Comparing Sydney to Melbourne is not possible, they’re both so different.  If I were to choose a winner, it would be ME. As a self-proclaimed jet-setter and world traveler, I’ve been fortunate enough to have visited 26 different countries across 5 continents. And of all those countries, Australia is the one that left me with one of the biggest impressions. I win because I got to experience something very few people in this great world get to experience. A visit to a land so far away and yet filled with people with so much heart, so much aloha. My only regret is having waited this long to visit.
I also consider the winner to be the people of Australia for having something like Oz to call home and claim their own. It now makes sense to me when they sing the following lyrics:
“I’ve been to cities that never close down
From New York to Rio and old London town
But no matter how far, or how wide I roam
I still call Australia homeI’m always traveling, I love being free
And so I keep leaving the sun and the sea
But my heart lies waiting over the foam
I still call Australia home”

A big thanks to those of you who helped make my trip so amazing. To those of you who have yet to go, life’s short. Get there quick…especially before the US dollar gets any weaker!
All my best….Ernesto




  • Interesting article. I think the rivalry between both cities isn’t as strong as it was 20 years ago. These days it seems more one-sided where militant Melbournites have more to say about it than people in Sydney do. We just don’t care in Sydney.
    Many places in Sydney may be more show than tell but that probably means you’re hanging around the eastern suburbs and inner city a little too much.
    BTW I love Melbourne, I just happened to have got to Sydney first

  • Clark Kent says:

    Hey Ms. D – thanks for posting :)

  • John…thanks for the post and feedback. Fair assessment, especially since you were spot on – most of my time in Sydney was indeed spent in the eastern suburbs and city. I’d be keen to see what my experience would be like in the summer time, including other parts of town. I regret not having visited Newtown. Cheers from San Fran…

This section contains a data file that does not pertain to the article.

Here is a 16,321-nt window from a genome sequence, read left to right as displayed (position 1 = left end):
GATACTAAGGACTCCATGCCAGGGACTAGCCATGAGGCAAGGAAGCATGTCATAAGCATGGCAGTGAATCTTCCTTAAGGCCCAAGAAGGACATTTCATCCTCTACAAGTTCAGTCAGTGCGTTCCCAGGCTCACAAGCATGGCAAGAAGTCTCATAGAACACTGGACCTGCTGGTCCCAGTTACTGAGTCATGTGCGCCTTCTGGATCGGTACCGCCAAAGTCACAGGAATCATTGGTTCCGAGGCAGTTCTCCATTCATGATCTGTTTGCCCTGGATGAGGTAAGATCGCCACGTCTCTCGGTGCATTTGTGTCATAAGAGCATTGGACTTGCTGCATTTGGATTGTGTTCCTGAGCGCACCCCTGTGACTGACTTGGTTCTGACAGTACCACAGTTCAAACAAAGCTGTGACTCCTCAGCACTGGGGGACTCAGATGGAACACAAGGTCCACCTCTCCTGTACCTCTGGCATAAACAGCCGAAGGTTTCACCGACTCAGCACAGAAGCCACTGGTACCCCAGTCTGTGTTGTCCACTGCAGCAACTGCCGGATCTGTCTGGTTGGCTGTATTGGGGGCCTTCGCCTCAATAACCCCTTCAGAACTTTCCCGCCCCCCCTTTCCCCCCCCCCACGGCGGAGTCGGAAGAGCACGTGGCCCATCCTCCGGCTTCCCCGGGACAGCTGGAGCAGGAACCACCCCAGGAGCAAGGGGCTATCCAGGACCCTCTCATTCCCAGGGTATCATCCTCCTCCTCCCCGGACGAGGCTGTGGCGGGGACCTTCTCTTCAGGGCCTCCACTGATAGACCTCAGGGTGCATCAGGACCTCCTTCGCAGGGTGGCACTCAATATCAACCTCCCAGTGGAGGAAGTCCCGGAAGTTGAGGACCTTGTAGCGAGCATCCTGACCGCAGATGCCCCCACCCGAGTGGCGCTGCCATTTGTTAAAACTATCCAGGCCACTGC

• Jenny says:

    I spend half my time in Melbourne for work but live and grew up in Sydney. I have to say, Sydney, although the traffic and expensive travel costs, Sydney is so much more laid back with gorgeous beaches, pubs and pockets of multiculture in our suburbs. That’s not to say that I don’t love Melbourne, it’s my fav weekend getaway but I wouldn’t be able to live there… where are the beaches!?! :)

  • vini says:

    I’ll be straight to the point in saying I’m from Sydney. From travelling and living all over the world, this ‘rivalry’ only exists within Melbourne folk.Every Sydney person I speek to, they love going to Melbourne.I think it’s a Melbourne ‘small town’ menatlity thing because Sydney gets all the media exposure.
    I haven’t been that far south since I was a kid.From what I hear and see about Melbourne, I would absolutely love to live there one day.In fact, I would die an unhappy man if I didn’t.
    They are two different places.Something we should all feel lucky about. having such 2 great choices !
    The way I see it, geographics and climate rule our lives.Sydney has so many natural wonders and retreats I don’t think anyone in this universe knows what’s on their doorstep.
    Melbourne is a secret diamond in a country which knows only gems.
    Honestly, I’m jealous of the people in Melbourne. I think the people of Melbourne are secretly jealous of what sydney has too.